GAULEY BRIDGE — It might seem crazy to open a new dinning and music venue in an area of Fayette County that’s been hard-hit by waning coal jobs, outmigration of youth and economic depression.
But Steve and Vicki Thomas love their community and are of the mind that “If you build it, they will come.”
What they’ve built is a cultural center out of the Gauley Bridge High School band room and auditorium.
Buffet-style meals are served once a week, on Friday or Saturday nights, starting at 5 p.m. with live, local, world-class entertainment starting at 6 p.m.
The venue is meant to be family-friendly and casual, and many locals use it as a gathering place to socialize, which has been a happy surprise for Steven and Vicki.
“We find people will sit and socialize, go watch some of the show and them come back in here to eat dessert or talk some more. We keep the buffet open during the concert and people just relax and take their time,” she said.
The price — at $6 for dinner and $10 for the show — is meant to cover costs.
“I can’t sing, dance or play an instrument, but I like to listen to music,” explained Steve. “We just want to see opportunities for our community and create a venue for local musicians to perform their own songs.”
The Thomases used to manage menus and entertainment for Hawk’s Nest State Park, but this project is a labor of love.
The believe Gauley Bridge has the locale, natural beauty and history to draw visitors and be a gem of the Upper Kanawha Valley.
Many of the workers who died in the Hawks Nest Tunnel Disaster were from the town of Gauley Bridge, Steven noted. So far that history has gone untapped, but a local museum or interpretive tours could draw in visitors.
“Gauley Bridge used to draw people from Clay County and Summersville to go to the doctors or shop. Midland Trail was the main thoroughfare before the turnpike was upgraded and before U.S. 19. When you see a town that has gone down like Gauley Bridge, you want to do something to bring it back,” he explained. “The Upper Kanawha Valley has so much potential.”
He sees positive change in the town, including a young, passionate mayor in Jonathan Grose and a new business down town. His one frustration is that he’d like to see things move faster, he shared.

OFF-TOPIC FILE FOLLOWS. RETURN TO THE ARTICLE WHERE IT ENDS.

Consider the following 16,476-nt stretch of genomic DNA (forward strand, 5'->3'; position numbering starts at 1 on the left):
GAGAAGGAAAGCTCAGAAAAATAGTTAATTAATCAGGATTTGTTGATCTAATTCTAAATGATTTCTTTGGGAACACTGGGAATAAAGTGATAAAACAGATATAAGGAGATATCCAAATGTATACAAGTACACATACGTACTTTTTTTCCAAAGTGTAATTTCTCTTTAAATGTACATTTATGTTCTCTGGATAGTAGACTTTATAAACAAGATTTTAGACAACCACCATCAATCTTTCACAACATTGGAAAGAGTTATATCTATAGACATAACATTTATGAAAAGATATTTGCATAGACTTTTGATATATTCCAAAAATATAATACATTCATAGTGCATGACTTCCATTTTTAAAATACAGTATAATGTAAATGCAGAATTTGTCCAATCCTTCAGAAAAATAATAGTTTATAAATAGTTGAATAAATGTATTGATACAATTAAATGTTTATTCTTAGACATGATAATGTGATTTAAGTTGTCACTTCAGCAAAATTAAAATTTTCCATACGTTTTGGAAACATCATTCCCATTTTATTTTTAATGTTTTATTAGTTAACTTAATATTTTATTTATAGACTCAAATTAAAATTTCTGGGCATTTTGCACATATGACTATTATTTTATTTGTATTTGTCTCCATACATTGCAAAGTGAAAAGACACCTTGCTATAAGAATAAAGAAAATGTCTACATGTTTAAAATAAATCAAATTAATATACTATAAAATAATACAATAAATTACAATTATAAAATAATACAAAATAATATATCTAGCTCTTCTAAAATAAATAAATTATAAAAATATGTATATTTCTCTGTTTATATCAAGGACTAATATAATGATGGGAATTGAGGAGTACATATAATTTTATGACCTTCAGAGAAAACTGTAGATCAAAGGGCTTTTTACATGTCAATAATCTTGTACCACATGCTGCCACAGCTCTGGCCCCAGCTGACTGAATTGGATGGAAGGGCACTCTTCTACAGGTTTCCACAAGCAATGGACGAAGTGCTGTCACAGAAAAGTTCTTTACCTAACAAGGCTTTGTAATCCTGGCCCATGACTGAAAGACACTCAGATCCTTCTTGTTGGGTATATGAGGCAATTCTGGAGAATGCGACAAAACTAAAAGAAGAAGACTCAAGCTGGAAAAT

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The venue is part of a city-wide effort to utilize the former Gauley Bridge High School as a multi-purpose community center.
The building is owned by the city itself.
“I’m a firm believer these abandoned school buildings should go back to the community and be used by the community,” noted Steve.
Two rooms are utilized as a gym, one filled with free weights and another with cardio equipment.
Gym manager Jill Perdue said the facility opened for members of the community who needed local access to exercise equipment. About 25 people regularly use the facility. Memberships are $20 per person or $30 for a family.
Those with memberships have 24/7 access to the facility through a keyless door lock.
Free family-friendly movies are shown every other Tuesday in the auditorium, and Thomas said plans are also in the works to create a business center with computer, Internet, print and fax access for members of the community.
At the request of community members who attend concerts, the pair hopes to help the city develop a book club and pottery class using the school’s existing kiln.
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The following upcoming concerts are part of the dinner-concert series:
March 11 — A local favorite, Duffy Boyd and Friends will host an evening of traditional bluegrass.
March 17 — “An Evening of American Irish Songs and Yarns” performed by Mick Souter. Souter is one of West Virginia’s leading educational performing artists and has toured across the region for more than 25 years. Dinner will include traditional Irish fare, including Irish stew, cabbage and corned beef.
March 25 — Krista Hughes, former contestant on NBC’s “The Voice” will perform a selection of country hits and original music.
March 31 — Frank Conn and The Partners will perform classic country.
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